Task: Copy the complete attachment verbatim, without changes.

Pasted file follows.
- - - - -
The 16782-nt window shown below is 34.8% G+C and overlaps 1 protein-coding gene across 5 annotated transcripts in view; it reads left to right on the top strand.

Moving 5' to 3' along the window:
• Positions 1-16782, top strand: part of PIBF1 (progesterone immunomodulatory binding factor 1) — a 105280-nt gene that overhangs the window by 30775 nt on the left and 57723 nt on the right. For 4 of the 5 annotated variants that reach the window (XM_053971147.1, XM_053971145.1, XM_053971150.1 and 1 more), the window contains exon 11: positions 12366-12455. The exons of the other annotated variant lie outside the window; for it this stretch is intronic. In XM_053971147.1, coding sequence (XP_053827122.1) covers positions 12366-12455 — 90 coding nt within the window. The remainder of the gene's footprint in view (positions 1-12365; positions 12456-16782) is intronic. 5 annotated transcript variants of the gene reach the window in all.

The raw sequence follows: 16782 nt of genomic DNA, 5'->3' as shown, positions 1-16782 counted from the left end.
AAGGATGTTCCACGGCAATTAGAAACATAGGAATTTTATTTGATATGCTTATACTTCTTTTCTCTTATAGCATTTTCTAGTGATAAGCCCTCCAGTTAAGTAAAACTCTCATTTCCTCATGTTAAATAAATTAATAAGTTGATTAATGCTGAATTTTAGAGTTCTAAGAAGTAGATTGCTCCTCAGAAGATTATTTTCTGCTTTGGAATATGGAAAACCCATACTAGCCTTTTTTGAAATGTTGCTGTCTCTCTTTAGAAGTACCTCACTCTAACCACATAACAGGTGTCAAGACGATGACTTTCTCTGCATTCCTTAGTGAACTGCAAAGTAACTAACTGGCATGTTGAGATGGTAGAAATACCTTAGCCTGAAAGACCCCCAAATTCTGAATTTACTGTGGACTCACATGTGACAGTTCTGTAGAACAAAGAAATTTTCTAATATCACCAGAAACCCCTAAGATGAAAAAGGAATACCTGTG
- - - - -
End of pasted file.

The 16782-nt window shown below is 34.8% G+C and overlaps 1 protein-coding gene across 5 annotated transcripts in view; it reads left to right on the top strand.

Moving 5' to 3' along the window:
• Positions 1-16782, top strand: part of PIBF1 (progesterone immunomodulatory binding factor 1) — a 105280-nt gene that overhangs the window by 30775 nt on the left and 57723 nt on the right. For 4 of the 5 annotated variants that reach the window (XM_053971147.1, XM_053971145.1, XM_053971150.1 and 1 more), the window contains exon 11: positions 12366-12455. The exons of the other annotated variant lie outside the window; for it this stretch is intronic. In XM_053971147.1, coding sequence (XP_053827122.1) covers positions 12366-12455 — 90 coding nt within the window. The remainder of the gene's footprint in view (positions 1-12365; positions 12456-16782) is intronic. 5 annotated transcript variants of the gene reach the window in all.

The raw sequence follows: 16782 nt of genomic DNA, 5'->3' as shown, positions 1-16782 counted from the left end.
AAGGATGTTCCACGGCAATTAGAAACATAGGAATTTTATTTGATATGCTTATACTTCTTTTCTCTTATAGCATTTTCTAGTGATAAGCCCTCCAGTTAAGTAAAACTCTCATTTCCTCATGTTAAATAAATTAATAAGTTGATTAATGCTGAATTTTAGAGTTCTAAGAAGTAGATTGCTCCTCAGAAGATTATTTTCTGCTTTGGAATATGGAAAACCCATACTAGCCTTTTTTGAAATGTTGCTGTCTCTCTTTAGAAGTACCTCACTCTAACCACATAACAGGTGTCAAGACGATGACTTTCTCTGCATTCCTTAGTGAACTGCAAAGTAACTAACTGGCATGTTGAGATGGTAGAAATACCTTAGCCTGAAAGACCCCCAAATTCTGAATTTACTGTGGACTCACATGTGACAGTTCTGTAGAACAAAGAAATTTTCTAATATCACCAGAAACCCCTAAGATGAAAAAGGAATACCTGTG